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The Latest Dog Training Forum Posts

RE: Trouble with the "come" command
Posted On: 05 Jun 2014 05:14 PM
Posted by: Katie and Leo
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RE: 12 week old pointing lab pup what to feed her ?
Posted On: 05 Jun 2014 05:10 PM
Posted by: Katie and Leo
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Need help training my pup!!!
Posted On: 11 Aug 2013 09:29 PM
Posted by: Dakota1
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Where to buy pheasant in Southern California?
Posted On: 03 Jun 2013 06:19 PM
Posted by: Tana
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New trainer
Posted On: 17 Jun 2012 11:00 AM
Posted by: WillieGSP
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12 week old pointing lab pup what to feed her ?
Posted On: 13 Jun 2012 11:45 AM
Posted by: dickera
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RE: Need help training a german shorthair to point
Posted On: 27 May 2012 12:50 AM
Posted by: Stoneface
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Trouble with the "come" command
Posted On: 02 Jan 2012 09:38 PM
Posted by: bielz
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RE: Need help training a german shorthair to point
Posted On: 14 Dec 2011 11:02 AM
Posted by: tomsherman
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RE: crate/potty training
Posted On: 06 Dec 2011 01:22 AM
Posted by: Chris Larsen
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Bird Dog Training Made Easy

Over the past few years, I have trained a pile of dogs and I’ve bought a lot of training devices, too. The truth is, the average guy just wants a nice dog that he can hunt over and it shouldn’t cost a lot of money to get that dog or pup going.

I train dogs with birds and more birds, but that doesn’t mean that I buy a lot of birds or need tons of equipment. To make sure it’s understood, I’m not talking about training field trial dogs or steadying to wing and shot. But these ideas are to help you save on training a gun dog.

Introducing your dog to live birds is an important step in the training processThe biggest thing that will get your pup going in the right direction is prey driving. I start with a wing on a string, but don’t really care if a pup points it, but really like for them to chase it. Then I move up to a clipped with bird (no pheasants) and just toss it out and let the pups chase and catch it. As a note, you should only do this between five and ten weeks of age. I stop at nine weeks. Once pup is really getting into it, I put the birds in a little cage and cover it with grass or straw. I let pup find it and jump on the cage, then I walk up and hold pup back and flush the bird. When pup chases the bird, I yell bang. It doesn’t take long and pup will start pointing the bird. If you are training whoa, then when holding the pup back from the cage is a good time to introduce that command.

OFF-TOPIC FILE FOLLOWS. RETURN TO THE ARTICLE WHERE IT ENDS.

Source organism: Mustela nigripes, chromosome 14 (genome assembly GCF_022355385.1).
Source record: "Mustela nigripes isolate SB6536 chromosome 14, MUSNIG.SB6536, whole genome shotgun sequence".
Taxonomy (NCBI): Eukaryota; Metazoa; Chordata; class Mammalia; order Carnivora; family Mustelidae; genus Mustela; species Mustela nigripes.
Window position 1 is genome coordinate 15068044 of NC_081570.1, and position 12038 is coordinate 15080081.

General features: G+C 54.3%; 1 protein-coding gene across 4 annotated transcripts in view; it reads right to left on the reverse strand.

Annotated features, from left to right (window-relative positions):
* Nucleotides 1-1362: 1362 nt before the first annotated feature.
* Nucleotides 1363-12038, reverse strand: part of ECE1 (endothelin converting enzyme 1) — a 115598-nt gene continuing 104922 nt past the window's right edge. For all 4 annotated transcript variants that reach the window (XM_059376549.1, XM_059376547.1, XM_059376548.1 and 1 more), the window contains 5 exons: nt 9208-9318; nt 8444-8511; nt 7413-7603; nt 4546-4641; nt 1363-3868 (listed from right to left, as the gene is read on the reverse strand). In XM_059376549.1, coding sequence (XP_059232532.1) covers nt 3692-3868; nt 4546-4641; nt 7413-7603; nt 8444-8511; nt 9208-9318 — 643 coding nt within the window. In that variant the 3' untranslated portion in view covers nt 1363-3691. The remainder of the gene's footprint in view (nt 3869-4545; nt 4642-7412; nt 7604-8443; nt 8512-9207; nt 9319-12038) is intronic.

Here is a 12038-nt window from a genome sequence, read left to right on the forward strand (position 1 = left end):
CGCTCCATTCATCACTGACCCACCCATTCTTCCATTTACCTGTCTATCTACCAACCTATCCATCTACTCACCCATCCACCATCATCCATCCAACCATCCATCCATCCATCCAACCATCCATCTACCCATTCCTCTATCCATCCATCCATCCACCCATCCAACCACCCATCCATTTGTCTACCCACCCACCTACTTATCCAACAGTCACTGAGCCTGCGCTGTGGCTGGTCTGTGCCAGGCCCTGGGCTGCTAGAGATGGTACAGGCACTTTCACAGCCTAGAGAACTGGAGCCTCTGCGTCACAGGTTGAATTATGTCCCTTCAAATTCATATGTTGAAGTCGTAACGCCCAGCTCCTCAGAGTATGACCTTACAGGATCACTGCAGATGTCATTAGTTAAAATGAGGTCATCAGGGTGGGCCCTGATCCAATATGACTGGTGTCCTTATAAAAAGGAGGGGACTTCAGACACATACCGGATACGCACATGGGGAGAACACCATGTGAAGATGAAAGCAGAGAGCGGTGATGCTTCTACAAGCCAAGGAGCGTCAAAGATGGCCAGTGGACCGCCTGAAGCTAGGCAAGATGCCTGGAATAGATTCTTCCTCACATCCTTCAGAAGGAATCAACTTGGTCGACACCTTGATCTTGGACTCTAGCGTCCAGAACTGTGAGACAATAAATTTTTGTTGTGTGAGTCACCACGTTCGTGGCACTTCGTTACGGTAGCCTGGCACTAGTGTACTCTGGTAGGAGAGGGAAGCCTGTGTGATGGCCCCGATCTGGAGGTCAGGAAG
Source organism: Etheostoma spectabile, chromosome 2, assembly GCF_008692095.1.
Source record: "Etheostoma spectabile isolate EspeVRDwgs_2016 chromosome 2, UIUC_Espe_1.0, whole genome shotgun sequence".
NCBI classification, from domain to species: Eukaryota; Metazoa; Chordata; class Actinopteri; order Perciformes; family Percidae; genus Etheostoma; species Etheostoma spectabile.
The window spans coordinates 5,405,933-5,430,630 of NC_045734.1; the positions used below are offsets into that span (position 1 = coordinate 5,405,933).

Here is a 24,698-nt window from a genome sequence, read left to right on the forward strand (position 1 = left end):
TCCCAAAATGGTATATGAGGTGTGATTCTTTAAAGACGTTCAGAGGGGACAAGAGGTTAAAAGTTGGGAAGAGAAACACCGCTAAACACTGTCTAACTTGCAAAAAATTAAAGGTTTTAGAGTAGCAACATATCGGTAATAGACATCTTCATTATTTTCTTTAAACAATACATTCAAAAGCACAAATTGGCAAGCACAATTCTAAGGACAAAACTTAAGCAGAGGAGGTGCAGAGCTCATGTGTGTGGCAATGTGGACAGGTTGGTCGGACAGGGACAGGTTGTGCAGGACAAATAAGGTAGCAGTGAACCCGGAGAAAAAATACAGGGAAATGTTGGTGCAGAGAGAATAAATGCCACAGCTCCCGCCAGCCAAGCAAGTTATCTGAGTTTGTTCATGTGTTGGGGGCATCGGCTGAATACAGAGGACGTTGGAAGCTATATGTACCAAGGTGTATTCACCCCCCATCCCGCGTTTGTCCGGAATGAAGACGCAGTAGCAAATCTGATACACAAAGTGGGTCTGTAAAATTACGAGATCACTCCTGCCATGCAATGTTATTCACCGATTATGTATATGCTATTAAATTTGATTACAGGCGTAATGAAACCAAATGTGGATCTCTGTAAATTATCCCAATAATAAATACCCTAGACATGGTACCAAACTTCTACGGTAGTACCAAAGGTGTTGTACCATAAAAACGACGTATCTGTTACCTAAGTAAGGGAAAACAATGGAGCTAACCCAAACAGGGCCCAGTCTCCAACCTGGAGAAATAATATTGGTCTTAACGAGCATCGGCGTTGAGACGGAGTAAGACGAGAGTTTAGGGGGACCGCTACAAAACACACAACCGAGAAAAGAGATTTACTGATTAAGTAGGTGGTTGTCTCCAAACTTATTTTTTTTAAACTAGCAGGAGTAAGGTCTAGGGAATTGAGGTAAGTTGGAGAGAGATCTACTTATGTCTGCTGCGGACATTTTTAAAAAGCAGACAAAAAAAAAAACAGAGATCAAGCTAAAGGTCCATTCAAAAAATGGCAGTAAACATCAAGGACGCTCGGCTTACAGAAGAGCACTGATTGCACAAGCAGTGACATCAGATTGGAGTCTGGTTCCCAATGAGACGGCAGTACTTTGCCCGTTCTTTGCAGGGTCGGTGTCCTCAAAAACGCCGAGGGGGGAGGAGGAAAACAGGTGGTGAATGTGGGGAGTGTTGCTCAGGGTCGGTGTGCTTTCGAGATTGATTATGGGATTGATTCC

As pup’s drive progresses, I use a cap gun a few yards back (for this a helper is nice). With the clipped with bird, you still get retrieves and you can re-use the birds. With this technique, you can go all the pay through the pup’s training an on to finishing the dog.

Now for the things you will need. The first is birds and a place to keep them. Quail and pigeons work best, and they recall so they can be used more than once. Pigeons are better once pup gets going so that you won’t have to clip all of the wings. You will also need cages to hide birds in. Use a 2.4 frame with hardware cloth on top. Drill 1” holes along the 2/4s for more air flow.

You will also need a starter pistol, cap gun, or both. They are easy to find, but don’t buy the really inexpensive ones as they tend not to last.

Another useful tool is a bird bucket to carry birds to and from the field in. I use a five gallon bucket with a lid. Cut a large hole in the top of the lid. Cut two pieces of inner tube the same size as the lid, and cut an X into the center of one. Rivet the cut piece onto the top of the lid, then rivet the other one over that to make a flap. I also drill 1” holes in the sides and bottom for air flow.

Check cords are also necessary, as well as a suitcase handle. Go to the hardware store and you can pick up everything you need to make them.

You will still have to train the dog obedience and manners, but these ideas are to save you money on training equipment. It’s up to you to make it all work. There are all kinds of gadgets that you can make yourself to save on expense, you just have to look for the plans.